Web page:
Tag Archives: Quality

Taken in the Round, Improvement Collaboratives are Effective

Quality Improvement Collaboratives (QIC) are teams of practitioners who are supported in carrying out quality improvement initiatives and often use plan-do-act cycles in the process. News blog readers will have seen the result of a recent study on the effectiveness of a QIC, which showed a null result.[1] However, a single result does not tell the whole story, and a recent systematic review [2] shows that, on balance, QICs are effective. Taken in the round, QICs resulted in a statistically significant improvement in at least one primary effect measure in 83% of 39 studies included in the review. They were most likely to be effective when clear, evidence-based guidelines were available. The review compared QICs of cognate professional groups working across hospitals with QICs composed of different professional groups working within hospitals. These hospital-wide QICs produced a null result. This is in-line with a study of such collaboratives led by the CLAHRC WM Director in the UK.[3] [4]

There is a good theoretical and intuitive basis for QICs and it was quite reassuring to see that they are, after all, effective at a professional level.

— Richard Lilford, CLAHRC WM Director

References:

  1. Schouten LM, Hulscher ME, van Everdingern JE, Huijsman R, Grol RPTM. Evidence for the impact of quality improvement collaboratives: systematic review. BMJ. 2008; 336: 1491-4.
  2. Wells S, Tamir O, Gray J, Naidoo D, Bekhit M, Goldmann D. Are quality improvement collaboratives effective? A systematic review. BMJ Qual Saf. 2018; 27: 226-40.
  3. Benning A, Ghaleb M, Suokas A, Dixon-Woods M, Dawson J, Barber N, et al. Large scale organisational intervention to improve patient safety in four UK hospitals: mixed method evaluation. BMJ. 2011; 342: d195.
  4. Benning A, Dixon-Woods M, Nwulu U, Ghaleb M, Dawson J, Barber N, et al. Multiple component patient safety intervention in English hospitals: controlled evaluation of second phase. BMJ. 2011; 342: d199.
Advertisements

A Fascinating Trial of an Educational Intervention to Improve the Quality of Care in Rural India

The background to this interesting paper [1] (published in the journal Science) is the appalling standard of care provided for poor people in low-income countries. Even when a patient presents with straightforward features of a condition that is easy to diagnose, the correct treatment is given in less than half of all cases. Antibiotics are widely prescribed even for clearly non-infectious diseases, such as angina.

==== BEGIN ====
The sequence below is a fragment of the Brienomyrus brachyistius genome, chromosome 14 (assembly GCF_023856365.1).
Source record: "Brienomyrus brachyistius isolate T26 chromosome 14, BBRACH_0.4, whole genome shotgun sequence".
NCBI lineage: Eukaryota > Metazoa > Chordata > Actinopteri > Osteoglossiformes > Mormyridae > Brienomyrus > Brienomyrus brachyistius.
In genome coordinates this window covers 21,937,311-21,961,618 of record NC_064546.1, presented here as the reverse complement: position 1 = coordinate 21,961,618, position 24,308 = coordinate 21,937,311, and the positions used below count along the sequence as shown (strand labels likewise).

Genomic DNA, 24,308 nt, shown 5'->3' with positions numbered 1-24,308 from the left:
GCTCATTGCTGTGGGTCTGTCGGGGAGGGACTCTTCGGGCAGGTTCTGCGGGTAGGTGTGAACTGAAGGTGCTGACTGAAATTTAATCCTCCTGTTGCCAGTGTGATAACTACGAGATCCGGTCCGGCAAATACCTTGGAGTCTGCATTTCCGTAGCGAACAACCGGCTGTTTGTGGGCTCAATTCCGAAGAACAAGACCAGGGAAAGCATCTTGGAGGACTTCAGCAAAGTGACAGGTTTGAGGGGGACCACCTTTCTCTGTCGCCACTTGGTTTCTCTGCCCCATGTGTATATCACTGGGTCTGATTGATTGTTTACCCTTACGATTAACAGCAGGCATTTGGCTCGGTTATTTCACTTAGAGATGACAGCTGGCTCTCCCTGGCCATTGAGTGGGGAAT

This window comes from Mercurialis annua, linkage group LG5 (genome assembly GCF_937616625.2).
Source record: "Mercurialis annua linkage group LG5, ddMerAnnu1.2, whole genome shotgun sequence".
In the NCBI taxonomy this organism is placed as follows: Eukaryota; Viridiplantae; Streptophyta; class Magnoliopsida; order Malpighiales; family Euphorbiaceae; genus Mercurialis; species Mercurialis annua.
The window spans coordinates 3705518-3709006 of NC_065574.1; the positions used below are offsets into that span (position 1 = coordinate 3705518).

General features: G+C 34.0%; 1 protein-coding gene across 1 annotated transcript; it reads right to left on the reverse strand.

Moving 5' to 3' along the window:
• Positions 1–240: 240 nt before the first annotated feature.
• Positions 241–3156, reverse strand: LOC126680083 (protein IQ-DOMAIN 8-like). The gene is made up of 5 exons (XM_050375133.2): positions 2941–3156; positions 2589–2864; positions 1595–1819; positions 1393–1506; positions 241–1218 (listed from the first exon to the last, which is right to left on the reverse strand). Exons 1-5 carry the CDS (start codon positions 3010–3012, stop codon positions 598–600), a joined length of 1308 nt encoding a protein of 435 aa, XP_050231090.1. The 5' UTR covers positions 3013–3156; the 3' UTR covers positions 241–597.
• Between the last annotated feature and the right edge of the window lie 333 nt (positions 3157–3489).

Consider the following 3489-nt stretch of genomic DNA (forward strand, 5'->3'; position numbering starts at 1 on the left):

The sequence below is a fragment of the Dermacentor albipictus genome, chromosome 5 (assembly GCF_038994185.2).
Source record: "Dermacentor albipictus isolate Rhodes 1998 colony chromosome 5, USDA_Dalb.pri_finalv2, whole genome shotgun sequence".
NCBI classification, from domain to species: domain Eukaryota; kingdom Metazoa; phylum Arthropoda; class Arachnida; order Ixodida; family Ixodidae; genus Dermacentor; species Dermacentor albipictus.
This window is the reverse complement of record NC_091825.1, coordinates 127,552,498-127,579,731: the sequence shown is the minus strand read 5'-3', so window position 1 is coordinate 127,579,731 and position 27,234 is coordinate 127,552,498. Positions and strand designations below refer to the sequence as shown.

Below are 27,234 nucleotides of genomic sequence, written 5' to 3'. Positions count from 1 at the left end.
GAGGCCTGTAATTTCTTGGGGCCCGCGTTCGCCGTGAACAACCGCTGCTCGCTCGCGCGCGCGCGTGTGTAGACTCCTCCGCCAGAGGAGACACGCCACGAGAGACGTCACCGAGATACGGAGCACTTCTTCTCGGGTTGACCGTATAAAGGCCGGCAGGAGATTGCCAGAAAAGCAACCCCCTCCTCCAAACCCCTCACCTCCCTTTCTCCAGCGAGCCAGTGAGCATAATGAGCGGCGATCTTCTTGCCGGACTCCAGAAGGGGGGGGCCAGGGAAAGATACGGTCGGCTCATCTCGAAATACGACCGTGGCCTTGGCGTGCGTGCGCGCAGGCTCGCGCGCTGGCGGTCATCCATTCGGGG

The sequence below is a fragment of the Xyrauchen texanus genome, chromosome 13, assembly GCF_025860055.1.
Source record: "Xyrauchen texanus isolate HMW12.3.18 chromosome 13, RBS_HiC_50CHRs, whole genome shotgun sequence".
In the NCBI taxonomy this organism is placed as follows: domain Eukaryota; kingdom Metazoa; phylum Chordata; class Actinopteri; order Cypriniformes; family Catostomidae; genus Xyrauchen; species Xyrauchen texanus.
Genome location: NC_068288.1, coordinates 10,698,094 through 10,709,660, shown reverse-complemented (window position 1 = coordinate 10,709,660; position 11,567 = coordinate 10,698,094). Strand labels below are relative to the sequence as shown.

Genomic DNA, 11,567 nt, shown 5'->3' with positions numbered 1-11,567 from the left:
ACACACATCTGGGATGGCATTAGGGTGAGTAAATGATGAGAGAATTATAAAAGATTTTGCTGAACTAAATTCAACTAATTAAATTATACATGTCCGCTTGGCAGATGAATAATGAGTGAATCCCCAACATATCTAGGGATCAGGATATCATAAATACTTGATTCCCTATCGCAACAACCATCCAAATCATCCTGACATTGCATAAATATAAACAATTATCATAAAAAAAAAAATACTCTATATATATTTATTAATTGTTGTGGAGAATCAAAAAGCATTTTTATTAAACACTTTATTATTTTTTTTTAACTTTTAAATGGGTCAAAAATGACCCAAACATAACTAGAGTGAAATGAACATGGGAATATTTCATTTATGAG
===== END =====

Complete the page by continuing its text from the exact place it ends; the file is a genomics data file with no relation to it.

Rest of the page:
Doctors provide better care than informal providers, but the size of this difference is not large. Only in 51% of straightforward clinical cases did doctors give the right treatment in a study in rural India.[2] Their mean consultation lasted for less than two minutes. It is well established that doctors in the public sector often fail to turn up for their clinical assignments. Moreover, there are not enough doctors to go round and many people rely on informal providers.

So what should be done to remedy this unfortunate state of affairs? Should we train more doctors or upskill informal providers? Das and colleagues conducted a well-designed and executed RCT to find out.[1] Informal providers were randomised to receive an educational intervention or control. The educational intervention consisted of 72 sessions, delivered over nine months. The mean proportion of attendances at training sessions was 56%. Nevertheless, there was a clear improvement in performance among the informal providers who had to been allocated to the intervention group.

Interestingly, the main method of endpoint assessment was by standardised patients (see our previous News Blog). These are ‘mystery shoppers’ who provide the health care provider with a straightforward and fairly unequivocal symptom combination for conditions such as asthma, angina and diarrhoea. Interestingly, the educators providing the training sessions were not party to the testing scenarios that were to be presented to the trainees (and their controls). Use of unnecessary treatments (e.g. antibiotics for angina) was not affected by the intervention. The results obtained by standardised patients were ‘triangulated’ by means of direct observation of a subset of consultations. The trends were corroborated – a statistically significant improvement was again observed across intervention and control groups.

The authors also compared the informal providers (both groups) with a group of medically trained providers (they had not received any additional training). Training made good half of the performance gap between informal and medically qualified providers. Nevertheless, the latter provided correct case management in only about two-thirds of cases, and were more likely than the informal group to prescribe antibiotics where they were not indicated. Some methodological points:

  1. I was impressed that the researchers avoided ‘training to the test’, as mentioned above.
  2. They only used post-randomisation endpoints, whereas there is a case for pre- and post- measurements to allow measurement of differences in differences/controlling for baseline.
  3. There is no use of (or mention of) clustering within the data – it would be interesting to examine for differences in performance by clinical scenarios within and across trainees.